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Remembered Today:

Australian Women - who served - units & names


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Hi Indunna,

I see you have Jean Miles-Walker listed as serving, but not as died. Here is the text from Picture Australia; Image number: H19428

Matron Jean Miles-Walker RRC, AANS. Sister Miles-Walker of Hobart, Tasmania, embarked on the troopship Euripides on 20 October 1914 with the 2nd Australian General Hospital (2 AGH). She went to Ismailia and worked at No 1 Australian Stationary Hospital and worked on the hospital ships and transports. Transferring to London, she became a matron in October 1916, working in a number of different hospitals prior to her death on 30 October 1918. Matron Miles-Walker died at Sutton Veny Military Hospital of broncho-pneumonia (influenza). Her burial report records that she was buried with full military honours at the St John the Evangelist Church at Sutton Veny, her coffin draped with an Australian flag and carried on a gun carriage to the cemetery, accompanied by a firing party and a band from the 1st Australian Training Battalion. Six captains of the AIF acted as pall bearers. Her funeral was attended by 40 nursing staff, 30 officers and over 300 NCOs.

The CWGC have listed her as Walker, Jean Miles. Incorrectly maybe.


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I see you have Jean Miles-Walker listed as serving, but not as died. Here is the text from Picture Australia; Image number: H19428

The CWGC have listed her as Walker, Jean Miles. Incorrectly maybe.

Hi Alan - I think you'll find her listed in the first post under 'Women who died'.

The Miles-Walker is an interesting one. Her father's name was Alfred Miles WALKER, his marriage & death were registered as WALKER, and all the children's births, including Jean's were registered under WALKER (Jean Nellie WALKER). However, (after Alfred's death) Jean & her mother often signed themselves as MILES-WALKER - an affectation perhaps - I've come across it quite a bit with hyphenated names.

Cheers, Frev

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  • 3 years later...

Salvation Army Nurses serving with AANS

Adjutant Toft

Adjutant Collins

Adjutant Eggleston

Ensign Gant

Ensign J. Henderson

Ensign M. Lawrence

The Salvation Army Shelter for Homeless Men at Lyons France was used as a hospital in WW1

Often forgotten is Ensign Emily Jackson. She served in India as a Staff Nurse in the AANS and should be inluded in any list of Salvation Army Officer Nurses serving with the AANS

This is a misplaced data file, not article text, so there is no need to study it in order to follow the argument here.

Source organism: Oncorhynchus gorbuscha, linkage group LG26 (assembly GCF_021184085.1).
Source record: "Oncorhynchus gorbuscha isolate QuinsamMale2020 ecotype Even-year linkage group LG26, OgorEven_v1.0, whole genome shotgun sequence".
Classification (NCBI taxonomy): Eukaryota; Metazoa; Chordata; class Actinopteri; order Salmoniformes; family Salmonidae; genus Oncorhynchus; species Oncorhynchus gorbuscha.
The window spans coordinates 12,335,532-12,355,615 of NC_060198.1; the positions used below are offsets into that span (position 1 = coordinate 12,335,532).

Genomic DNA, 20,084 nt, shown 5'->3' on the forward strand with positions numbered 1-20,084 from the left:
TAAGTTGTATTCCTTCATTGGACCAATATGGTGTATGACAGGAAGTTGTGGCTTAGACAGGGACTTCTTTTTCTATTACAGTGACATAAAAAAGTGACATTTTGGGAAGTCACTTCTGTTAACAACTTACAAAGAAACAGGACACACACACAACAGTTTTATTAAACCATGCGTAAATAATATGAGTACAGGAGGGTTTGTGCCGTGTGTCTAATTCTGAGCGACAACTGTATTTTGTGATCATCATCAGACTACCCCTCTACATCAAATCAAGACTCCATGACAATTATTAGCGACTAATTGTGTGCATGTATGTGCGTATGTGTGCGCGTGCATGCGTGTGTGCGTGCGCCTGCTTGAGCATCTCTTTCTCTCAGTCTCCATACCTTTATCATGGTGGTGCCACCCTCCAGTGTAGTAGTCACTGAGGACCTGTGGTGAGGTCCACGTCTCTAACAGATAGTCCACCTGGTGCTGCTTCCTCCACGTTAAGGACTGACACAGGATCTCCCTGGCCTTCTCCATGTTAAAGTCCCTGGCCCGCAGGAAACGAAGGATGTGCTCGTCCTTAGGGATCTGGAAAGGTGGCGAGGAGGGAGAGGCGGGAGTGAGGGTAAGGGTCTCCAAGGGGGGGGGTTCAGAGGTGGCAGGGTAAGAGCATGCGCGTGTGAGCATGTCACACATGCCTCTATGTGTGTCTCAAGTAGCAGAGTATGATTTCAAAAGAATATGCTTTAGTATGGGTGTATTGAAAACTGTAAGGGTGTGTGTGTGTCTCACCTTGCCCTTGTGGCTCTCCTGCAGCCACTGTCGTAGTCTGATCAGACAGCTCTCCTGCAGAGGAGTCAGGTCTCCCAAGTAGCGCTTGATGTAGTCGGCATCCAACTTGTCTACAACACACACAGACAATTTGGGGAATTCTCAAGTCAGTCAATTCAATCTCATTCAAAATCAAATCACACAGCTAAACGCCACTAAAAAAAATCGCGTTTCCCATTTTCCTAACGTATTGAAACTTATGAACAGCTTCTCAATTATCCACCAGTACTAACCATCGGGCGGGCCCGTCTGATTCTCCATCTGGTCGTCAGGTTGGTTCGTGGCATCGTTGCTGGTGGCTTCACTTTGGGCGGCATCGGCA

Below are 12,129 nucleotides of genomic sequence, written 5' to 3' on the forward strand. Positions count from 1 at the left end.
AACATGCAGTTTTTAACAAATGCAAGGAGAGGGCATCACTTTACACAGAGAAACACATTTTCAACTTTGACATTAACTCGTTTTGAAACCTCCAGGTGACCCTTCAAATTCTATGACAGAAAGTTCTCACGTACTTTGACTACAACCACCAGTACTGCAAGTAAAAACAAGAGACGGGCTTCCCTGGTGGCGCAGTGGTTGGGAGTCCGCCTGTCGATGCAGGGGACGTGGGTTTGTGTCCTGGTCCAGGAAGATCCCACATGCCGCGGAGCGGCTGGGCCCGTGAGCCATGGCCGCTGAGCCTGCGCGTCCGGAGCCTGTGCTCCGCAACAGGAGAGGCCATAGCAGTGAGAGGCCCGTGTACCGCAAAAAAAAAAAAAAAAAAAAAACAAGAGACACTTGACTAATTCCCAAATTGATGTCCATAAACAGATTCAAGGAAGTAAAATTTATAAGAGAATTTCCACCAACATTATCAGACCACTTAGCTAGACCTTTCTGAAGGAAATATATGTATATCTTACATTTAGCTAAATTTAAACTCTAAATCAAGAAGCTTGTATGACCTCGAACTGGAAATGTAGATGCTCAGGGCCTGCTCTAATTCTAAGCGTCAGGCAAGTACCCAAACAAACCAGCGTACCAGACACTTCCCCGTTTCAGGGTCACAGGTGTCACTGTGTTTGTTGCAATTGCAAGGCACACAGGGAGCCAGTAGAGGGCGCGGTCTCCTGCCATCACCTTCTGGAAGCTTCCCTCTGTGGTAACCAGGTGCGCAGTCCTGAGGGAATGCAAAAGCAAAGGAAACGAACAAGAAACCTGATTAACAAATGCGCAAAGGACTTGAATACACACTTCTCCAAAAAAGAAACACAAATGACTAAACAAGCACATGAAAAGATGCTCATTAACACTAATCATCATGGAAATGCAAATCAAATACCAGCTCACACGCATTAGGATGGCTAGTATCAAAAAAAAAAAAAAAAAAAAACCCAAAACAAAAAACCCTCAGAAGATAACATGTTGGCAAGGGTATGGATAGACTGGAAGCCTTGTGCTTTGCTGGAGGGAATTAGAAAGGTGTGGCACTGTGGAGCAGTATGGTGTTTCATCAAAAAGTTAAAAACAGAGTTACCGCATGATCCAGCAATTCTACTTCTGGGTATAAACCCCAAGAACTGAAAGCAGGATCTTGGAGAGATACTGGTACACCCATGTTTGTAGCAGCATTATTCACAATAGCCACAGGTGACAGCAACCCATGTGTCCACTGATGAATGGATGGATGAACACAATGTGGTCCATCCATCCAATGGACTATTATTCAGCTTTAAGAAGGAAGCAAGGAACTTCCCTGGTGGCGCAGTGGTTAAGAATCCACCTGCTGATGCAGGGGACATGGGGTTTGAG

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  • 6 months later...

Hi everybody, just been looking at all the messages and there is one about the No.22 Stationary Hospital Alexandra War Hospital in India, it lists all the Australian nurses on a photograph and a Miss Harvey. Could anyone tell me where I can get a copy of this photo as Miss Harvey was my great aunt. I have quite a lot of her personal belongings but not many photos.

Would greatly appreciate any help.


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  • 1 year later...

Blue Birds - More info[from The British Journal of Nursing /b]

The British Journal of Nursing -Volume 57, 02nd September 1916 (p190)

The Secretary of State for the Colonies announces that, in recognition of the wonderful heroism of

the French soldiers, the New South Wales division of the Red Cross Society has arranged to place

twenty trained nurses at the disposal of the French Government. It was intended that they should be given the

Army pay from the date of embarkation, but the Australian Jocley Club has arranged to make a contribution sufficient to make up for them the full Day of staff nurses for six months. They sailed on August 4th.

The British Journal of Nursing - Volume 57, 16th September 1916 (p230 & p231)

We have often pointed out that the work of a British nurse in French militarv hospitals

under the direction of French military medical officers, and where conditions are so different to

those obtaining in English military hospitals, is one of very great difficulty and requiring the utmost skill and tact, and when it was first proposed to organize the French Flag Nursing Corps under these conditions we were told it was a hopeless task. The two years’ work of this Corps in France has anyway disproved this pessimistic view, although the difficulties remain, and it is exceedingly creditable to so many of the Sisters that they have succeeded in spite of such diffculties. ‘ Now Australia proposes to help our French Allies in the same way, and twenty nurses, a gift to the French Government from the New South Wales Branch of the Red Cross Society,

which has equipped and will maintain the nurses in France, left Australia on July 4th on the hospital ship Kanowna for Europe. The Australian Jockey Club, with truly patriotic spirit, has offered to maintain the twenty nurses for six months, a matter of 1,560 pounds The Lismore Branch of the Red Cross has given 150 pounds

The following are the nurses selected, all of whom are members of the Australasian Trained Nurses Association, and are provided with their regristration certificates and the badge of silver and dark blue enamel :

Mrs. Elsie Cook, Miss N. Weston Crommelin, Miss Lynette E. Crozier, Miss Dorothy E. Duffy,

Miss Alice F. Gray, Miss Fanny M. Harris, Miss Winifred Hough, Miss Susan Hughes, Miss Ruby Hungerford,

Miss Jessie T. Hutchinson, Miss Annie Jamieson, Miss Hilda Laxton, Mrs. Jessie McKillop, Miss Ida J. Moreton,

Miss Olive H. Norman, Miss Alice E. Robinson, Miss Grace Sheridan, Miss Lilian F. Thompson,

Miss Helen S. Wallace, and Miss Elfrida Warner,

In addition to the nurses, Miss Hamilton Moore, masseuse (a registered member of the Australian Massage

Association) , has been sent to France, and as it was impossible to secure nurses who spoke French,

Mlle. Niau accompanied the nurses to England to give them instruction on the vovage.

But the only plan by which ‘‘ grown ups ” who know not French can obtain a working use of the tongue is to study it assiduously when amongst the people, and this no doubt the Australian nurses will recognise

as a duty to their patients. A departure has been made, says the Australian Nurses’ Journal, from the well-known uniform of the nurses, with a view to doing away with the cape coats and obviating the necessity of wearing any outer coat, unless, of course, the weather should demand it. As these nurses are not permitted

to wear anything approaching the military uniform in colour, the Red Cross Society has decided on a neat dark blue uniform, consisting of a tailored Norfolk coat and skirt with a very slight piping of pale blue (the New South Wales colour) on collar and on coat-sleeve. The same colour is shown again in a hat-band on a very dark blue felt hat. A comfortable double-breasted military overcoat oi dark blue, lined with white satin, is to